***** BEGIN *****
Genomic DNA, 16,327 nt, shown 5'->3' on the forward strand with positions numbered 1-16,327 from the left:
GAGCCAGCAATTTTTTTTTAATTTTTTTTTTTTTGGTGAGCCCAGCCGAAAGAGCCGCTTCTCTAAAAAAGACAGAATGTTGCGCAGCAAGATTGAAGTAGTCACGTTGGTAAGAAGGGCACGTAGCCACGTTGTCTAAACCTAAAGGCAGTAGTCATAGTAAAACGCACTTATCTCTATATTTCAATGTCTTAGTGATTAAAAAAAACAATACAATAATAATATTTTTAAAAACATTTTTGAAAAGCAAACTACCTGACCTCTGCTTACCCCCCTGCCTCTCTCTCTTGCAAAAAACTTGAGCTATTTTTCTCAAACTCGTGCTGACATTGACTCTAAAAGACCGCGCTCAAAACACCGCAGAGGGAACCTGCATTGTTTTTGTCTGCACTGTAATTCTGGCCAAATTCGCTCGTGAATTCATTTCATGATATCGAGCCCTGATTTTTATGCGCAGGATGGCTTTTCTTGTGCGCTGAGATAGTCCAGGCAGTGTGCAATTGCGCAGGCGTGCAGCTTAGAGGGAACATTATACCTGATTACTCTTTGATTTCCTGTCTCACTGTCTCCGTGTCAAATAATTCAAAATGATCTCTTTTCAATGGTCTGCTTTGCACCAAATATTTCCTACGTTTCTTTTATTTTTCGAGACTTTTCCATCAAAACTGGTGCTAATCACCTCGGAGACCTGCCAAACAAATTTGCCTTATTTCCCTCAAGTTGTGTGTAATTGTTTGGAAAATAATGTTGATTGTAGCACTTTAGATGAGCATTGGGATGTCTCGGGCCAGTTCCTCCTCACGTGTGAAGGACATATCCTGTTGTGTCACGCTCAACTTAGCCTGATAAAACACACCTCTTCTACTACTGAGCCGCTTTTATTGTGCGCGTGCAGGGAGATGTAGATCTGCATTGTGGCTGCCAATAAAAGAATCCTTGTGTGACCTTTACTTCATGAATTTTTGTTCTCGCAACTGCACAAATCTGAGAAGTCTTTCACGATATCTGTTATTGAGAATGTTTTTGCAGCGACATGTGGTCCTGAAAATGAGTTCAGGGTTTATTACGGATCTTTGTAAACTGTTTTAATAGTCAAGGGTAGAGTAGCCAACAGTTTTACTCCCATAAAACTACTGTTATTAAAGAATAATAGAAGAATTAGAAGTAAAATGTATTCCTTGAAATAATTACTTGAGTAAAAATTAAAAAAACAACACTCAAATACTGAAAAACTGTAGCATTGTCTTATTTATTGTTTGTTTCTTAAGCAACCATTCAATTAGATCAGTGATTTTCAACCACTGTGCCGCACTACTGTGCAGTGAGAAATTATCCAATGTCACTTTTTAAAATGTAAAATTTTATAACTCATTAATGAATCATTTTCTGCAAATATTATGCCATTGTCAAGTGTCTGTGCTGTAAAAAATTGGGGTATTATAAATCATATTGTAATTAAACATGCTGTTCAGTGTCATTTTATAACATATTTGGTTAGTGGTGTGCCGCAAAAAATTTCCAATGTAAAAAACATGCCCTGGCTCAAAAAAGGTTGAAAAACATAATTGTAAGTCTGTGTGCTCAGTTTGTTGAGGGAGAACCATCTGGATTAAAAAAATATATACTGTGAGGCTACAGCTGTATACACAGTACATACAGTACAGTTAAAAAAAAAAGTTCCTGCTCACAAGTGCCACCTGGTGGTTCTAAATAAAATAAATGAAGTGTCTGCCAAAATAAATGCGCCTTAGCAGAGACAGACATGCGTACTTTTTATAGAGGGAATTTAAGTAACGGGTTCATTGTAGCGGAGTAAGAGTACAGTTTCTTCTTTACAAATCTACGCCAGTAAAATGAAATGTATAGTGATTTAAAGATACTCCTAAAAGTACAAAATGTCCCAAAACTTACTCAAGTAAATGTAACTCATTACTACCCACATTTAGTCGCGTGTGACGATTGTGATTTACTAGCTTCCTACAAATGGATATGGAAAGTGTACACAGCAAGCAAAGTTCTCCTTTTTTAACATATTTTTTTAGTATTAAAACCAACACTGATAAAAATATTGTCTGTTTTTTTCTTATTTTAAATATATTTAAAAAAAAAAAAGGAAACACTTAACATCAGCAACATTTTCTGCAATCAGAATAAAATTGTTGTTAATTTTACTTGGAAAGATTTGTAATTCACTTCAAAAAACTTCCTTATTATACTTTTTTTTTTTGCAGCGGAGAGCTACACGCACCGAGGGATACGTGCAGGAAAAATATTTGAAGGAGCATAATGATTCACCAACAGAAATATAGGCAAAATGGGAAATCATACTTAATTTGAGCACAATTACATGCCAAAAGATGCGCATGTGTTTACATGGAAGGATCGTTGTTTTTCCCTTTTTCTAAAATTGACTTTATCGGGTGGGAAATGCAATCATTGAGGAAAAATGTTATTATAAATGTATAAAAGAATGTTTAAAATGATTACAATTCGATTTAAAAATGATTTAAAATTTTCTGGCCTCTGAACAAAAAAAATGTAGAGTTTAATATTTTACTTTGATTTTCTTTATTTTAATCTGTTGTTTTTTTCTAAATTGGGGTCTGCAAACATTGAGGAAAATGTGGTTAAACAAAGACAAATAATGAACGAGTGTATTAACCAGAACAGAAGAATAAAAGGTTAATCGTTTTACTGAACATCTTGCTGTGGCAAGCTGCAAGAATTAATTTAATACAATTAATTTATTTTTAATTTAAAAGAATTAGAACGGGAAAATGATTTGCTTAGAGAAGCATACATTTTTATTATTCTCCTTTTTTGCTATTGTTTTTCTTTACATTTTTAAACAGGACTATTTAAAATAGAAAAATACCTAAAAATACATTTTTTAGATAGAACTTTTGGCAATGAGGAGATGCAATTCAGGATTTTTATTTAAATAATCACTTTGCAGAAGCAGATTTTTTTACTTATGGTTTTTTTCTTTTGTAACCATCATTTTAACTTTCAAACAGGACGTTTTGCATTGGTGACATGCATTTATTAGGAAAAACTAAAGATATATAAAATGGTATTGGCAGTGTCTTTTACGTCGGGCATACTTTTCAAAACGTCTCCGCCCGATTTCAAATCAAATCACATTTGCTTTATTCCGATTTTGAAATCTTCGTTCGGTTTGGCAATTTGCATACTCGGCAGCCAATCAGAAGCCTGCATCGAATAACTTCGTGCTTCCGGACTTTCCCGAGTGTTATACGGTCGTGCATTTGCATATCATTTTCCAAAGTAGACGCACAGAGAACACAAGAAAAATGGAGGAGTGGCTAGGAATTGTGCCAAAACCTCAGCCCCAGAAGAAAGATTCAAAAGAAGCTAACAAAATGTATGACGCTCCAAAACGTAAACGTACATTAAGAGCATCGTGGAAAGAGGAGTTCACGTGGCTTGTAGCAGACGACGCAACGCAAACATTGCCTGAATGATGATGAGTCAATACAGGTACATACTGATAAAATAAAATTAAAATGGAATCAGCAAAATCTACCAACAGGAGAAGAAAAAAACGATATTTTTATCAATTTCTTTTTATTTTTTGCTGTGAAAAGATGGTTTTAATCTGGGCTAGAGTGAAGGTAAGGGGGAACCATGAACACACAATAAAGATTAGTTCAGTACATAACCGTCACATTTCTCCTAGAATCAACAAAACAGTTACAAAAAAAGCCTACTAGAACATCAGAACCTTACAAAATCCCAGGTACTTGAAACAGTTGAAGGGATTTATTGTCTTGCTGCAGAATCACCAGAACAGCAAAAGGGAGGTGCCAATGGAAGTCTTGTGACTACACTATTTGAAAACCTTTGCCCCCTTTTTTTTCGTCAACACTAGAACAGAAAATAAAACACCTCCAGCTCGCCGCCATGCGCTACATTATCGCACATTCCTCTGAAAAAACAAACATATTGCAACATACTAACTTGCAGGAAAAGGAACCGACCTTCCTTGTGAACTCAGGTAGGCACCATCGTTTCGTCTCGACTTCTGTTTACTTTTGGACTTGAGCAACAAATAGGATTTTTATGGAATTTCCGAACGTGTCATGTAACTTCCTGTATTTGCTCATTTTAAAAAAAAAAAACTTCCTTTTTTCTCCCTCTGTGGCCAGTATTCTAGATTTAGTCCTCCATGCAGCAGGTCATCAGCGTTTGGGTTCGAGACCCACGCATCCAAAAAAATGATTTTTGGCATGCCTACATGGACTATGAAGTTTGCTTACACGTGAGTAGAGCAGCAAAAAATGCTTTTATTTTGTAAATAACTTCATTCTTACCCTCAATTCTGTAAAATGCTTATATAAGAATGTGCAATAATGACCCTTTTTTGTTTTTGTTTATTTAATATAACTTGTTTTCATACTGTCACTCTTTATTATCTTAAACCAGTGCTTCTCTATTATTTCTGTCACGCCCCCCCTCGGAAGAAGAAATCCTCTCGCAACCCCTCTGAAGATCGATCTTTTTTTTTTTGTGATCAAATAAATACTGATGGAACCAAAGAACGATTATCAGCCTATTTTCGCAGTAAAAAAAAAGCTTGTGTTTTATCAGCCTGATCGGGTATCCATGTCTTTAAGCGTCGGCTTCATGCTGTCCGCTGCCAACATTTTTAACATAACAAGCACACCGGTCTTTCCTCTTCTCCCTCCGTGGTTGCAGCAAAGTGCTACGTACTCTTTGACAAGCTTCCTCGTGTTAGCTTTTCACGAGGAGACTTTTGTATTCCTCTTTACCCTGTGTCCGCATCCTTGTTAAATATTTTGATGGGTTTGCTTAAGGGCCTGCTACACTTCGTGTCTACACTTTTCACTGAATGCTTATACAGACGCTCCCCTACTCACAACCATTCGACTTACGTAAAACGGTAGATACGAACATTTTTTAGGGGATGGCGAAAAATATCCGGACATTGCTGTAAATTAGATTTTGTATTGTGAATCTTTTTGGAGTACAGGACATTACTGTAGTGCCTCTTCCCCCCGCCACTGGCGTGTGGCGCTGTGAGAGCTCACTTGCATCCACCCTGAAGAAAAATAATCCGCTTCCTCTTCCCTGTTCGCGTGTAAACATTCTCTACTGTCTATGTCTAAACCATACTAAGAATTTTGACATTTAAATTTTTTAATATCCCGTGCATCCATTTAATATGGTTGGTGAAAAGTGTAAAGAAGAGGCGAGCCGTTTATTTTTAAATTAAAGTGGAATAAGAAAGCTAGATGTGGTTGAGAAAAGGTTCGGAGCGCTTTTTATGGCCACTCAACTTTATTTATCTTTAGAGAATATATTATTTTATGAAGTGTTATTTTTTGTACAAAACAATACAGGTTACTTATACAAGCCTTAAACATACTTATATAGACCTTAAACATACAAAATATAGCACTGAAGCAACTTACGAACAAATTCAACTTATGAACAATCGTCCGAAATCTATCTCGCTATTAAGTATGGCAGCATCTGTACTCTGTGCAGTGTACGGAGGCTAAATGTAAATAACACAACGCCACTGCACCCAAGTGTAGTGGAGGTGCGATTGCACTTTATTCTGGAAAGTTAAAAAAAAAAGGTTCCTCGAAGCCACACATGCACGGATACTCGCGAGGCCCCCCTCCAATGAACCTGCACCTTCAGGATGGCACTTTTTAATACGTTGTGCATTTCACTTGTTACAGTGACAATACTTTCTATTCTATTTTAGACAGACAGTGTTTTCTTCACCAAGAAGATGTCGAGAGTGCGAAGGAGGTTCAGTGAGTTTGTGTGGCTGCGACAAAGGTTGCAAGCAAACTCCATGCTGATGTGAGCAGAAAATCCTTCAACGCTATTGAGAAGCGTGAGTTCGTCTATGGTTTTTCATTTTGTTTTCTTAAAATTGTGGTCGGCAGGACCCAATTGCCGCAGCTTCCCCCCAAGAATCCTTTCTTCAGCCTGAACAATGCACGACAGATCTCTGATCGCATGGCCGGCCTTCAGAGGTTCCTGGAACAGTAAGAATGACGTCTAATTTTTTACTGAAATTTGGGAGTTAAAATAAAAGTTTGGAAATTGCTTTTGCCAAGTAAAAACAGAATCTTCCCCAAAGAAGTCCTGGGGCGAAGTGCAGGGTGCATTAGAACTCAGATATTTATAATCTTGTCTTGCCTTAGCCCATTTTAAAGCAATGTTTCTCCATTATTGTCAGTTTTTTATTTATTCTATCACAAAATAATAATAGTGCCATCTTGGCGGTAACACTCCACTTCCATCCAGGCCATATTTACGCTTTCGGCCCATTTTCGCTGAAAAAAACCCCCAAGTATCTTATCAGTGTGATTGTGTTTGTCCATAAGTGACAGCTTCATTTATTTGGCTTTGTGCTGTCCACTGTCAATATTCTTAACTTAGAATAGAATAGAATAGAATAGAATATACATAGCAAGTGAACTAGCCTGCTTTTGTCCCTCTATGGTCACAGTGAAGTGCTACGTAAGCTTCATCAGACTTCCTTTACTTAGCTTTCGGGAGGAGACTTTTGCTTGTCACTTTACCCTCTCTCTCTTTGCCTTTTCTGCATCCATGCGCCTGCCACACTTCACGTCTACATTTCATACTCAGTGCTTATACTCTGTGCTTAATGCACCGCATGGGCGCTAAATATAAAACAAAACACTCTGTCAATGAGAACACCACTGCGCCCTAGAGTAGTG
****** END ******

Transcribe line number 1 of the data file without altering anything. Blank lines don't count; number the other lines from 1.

Genomic DNA, 16,327 nt, shown 5'->3' on the forward strand with positions numbered 1-16,327 from the left: